How does one describe Vancouver in one word? Its beautiful with lots of deep blue waterways and the rugged mountains as a backdrop....its clean and most of all friendly. The LRT from the airport to Yaletown (CAD 7.50 concession) where we got off was quick, simple easy to negotiate and I didn't get my wallet stolen. The Ramada we had booked via our time share total waste of money, is old and a bit tired, but the bathroom in our room was well renovated, but simple and very basic room The good part is location which is corner Grenville and Davie and has every type of food at reasonable prices. Japanese, Chinese, Mexican, Malaysian...the list goes on, plus the full range of fast food and pizza joints. Its right on the edge of the night club, adult shops and peep show area as well great selection of pubs and close to Davie Village geriatric hippie commune.
Our first evening we ventured out after a hot shower and rest and turned the first corner to find a slightly inebriated chap yelling “hello” through a small window in a wall. Turns out to be a Chinese take away and the chap absolutely insisted he buy us a meal. After many refusals, KC said sod it and ordered ½ a duck and chow fun. That sobered him up a bit, but with gentlemanly grace invited us to his penthouse suit in a nearby condo. Wow what a view from up there and reconfirmed the fact its a beautiful city. Some recent survey has Melbourne beating Vancouver as the most liveable city...well bullocks to that, as Vancouver wins hands down in my book.
Our first full day had us walking over the bridge to Granville Island and being a Saturday with lovely fine warm weather, just everyone was there buying fruit, meats, veg, home made breads and soaking it all in. It was like one great party and on the water yachts and power boats vied for space with the wonderful little ferries plying False Creek. After walking around the seawall and finally back to the main town area on the Burrard Bridge, we found ourselves in Davie Village. The road for many blocks was cut off and was dotted with stages with great bands of all genres, stalls of every possible description from food, palm readers, trinkets and politicians, doomsday prophets to Aussie jugglers. In all we walked about 6 km.
Second full day, we walked the length of Granville Street down to Canada Place, where we wandered about a while buying street vendor food. Then down to Vancouver's roots in Gastown, which is a fun tourist area, watched the stream clock and avoided buying tourist trinkets. Then up though a deadbeat area of panhandlers and street vendors to Chinatown. Seems the Chinese have had a very major affect on the development of Vancouver from early times and obviously still have their finger on the city. Great dim sum and food generally. The walk back along the shore of False Creek to Davie past the Casino and marinas and shore parks was enjoyable. In all around 8 km.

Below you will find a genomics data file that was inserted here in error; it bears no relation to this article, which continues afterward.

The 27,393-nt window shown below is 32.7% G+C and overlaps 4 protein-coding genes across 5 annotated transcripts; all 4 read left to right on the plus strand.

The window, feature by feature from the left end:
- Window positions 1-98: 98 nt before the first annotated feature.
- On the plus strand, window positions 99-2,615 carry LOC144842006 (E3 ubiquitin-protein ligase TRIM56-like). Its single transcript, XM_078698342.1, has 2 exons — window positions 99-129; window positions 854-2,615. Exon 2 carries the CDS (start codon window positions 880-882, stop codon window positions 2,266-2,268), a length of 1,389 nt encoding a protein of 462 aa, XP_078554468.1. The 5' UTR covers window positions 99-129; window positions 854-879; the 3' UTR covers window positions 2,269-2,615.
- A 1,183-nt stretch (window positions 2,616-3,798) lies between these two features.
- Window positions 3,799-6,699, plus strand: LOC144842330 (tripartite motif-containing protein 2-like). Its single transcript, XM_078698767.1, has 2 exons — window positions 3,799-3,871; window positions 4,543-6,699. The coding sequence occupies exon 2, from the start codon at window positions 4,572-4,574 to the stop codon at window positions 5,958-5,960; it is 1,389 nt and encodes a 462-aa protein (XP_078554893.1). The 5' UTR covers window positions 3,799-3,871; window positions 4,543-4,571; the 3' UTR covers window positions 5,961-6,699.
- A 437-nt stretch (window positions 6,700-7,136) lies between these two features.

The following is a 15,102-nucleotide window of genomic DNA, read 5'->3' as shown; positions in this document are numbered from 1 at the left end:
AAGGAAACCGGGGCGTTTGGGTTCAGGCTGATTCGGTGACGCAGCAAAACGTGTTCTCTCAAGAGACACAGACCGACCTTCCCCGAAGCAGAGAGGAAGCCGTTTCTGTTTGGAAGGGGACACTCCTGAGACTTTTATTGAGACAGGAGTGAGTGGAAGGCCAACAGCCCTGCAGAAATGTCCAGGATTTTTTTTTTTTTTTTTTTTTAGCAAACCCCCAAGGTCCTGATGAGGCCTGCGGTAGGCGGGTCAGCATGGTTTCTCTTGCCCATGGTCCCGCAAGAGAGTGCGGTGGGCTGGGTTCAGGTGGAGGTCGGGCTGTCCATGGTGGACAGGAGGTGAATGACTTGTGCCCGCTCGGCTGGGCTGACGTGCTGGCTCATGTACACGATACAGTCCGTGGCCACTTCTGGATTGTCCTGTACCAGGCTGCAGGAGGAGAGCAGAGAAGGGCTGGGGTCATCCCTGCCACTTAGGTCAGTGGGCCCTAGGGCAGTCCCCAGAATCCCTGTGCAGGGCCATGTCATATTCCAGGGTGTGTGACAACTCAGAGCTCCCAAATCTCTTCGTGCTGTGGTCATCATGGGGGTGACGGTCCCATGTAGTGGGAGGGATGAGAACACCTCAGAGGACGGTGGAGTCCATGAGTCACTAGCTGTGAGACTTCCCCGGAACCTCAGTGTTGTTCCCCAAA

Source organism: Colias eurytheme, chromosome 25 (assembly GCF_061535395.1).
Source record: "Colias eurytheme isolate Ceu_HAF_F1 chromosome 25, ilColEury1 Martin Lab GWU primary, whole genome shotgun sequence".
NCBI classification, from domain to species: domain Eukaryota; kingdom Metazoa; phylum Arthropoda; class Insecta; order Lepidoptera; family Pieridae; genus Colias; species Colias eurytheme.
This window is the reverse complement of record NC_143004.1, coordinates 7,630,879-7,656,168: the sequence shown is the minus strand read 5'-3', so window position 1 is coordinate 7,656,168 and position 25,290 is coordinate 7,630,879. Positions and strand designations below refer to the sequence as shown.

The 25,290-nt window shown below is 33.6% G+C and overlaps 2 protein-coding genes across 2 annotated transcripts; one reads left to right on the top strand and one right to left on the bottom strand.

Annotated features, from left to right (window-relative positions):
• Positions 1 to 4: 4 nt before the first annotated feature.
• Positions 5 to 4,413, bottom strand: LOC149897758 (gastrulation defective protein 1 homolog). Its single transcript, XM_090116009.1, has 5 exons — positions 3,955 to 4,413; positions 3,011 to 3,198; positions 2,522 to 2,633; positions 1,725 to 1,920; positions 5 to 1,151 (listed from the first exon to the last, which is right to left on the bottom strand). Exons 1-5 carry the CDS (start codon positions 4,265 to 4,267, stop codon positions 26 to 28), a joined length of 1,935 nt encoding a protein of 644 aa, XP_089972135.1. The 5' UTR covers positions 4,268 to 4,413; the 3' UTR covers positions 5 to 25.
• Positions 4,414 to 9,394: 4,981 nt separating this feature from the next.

Third day we went crazy and walked about 20 km down to the False Creek foreshore, right around the 1000 acre Stanley Park, the length of the city, Gastown to Chinatown, to Vancouver Central bus/train station to pick up tickets, then False Creek to Davie and back to Granville. Our feet all but fell off, but was a most enjoyable day and the weather was still holding good.
Early day four, we walked in the predawn around False Creek to the bus station to take an early Greyhound to Whistler. A wonderful trip along the foreshore of Howe inlet past Horseshoe Bay, Furry Creek and Squamish (where we saw a black bear wandering behind a row of houses) and up to Whistler. This is a picture postcard town with just everything in its place and surrounded by very beautiful mountains. We bought a day pass for the Whistler Village Gondola up to Roundhouse Lodge. There we walked quite some distance up a walking trail, before returning to the lodge and taking the peak to peak gondola. This swings free way over a valley from Whistler Mountain to Rendezvous Lodge on Blackcomb Mountain. Indescribable views along the valleys and the mountain ridges. But the best we saved till last, which was an open, fast “Peak Express” chairlift from Roundhouse to Whistler Peak. This was exhilarating and just a bit scary and the view from the top just something else again. By the time we got back we had a simple Indian meal and fell into bed.
Our feet now are seriously sore, so day 5 and 6 are taken up leisurely ambling around crisscrossing the city and somehow always ending up in Chinatown for a humongous lunch. Day 5 slightly marred by the first rain we have seen here, although it’s only light and we along with the rest of the city just ignored it.
In checking out everyday costs of food and beer, to hotels, prices are similar to Sydney or London. Property prices however are quite high and probably not sustainable in the long term.
If there is one blight on the landscape, it’s the very large number of able-bodied beggars and scam artists. This is sad and we found these individuals confronting and appeared untouchable as they stole from shops and others.
Vancouver and the residents of BC in general we found made it a home from home….
…and so onto the next leg of our trip.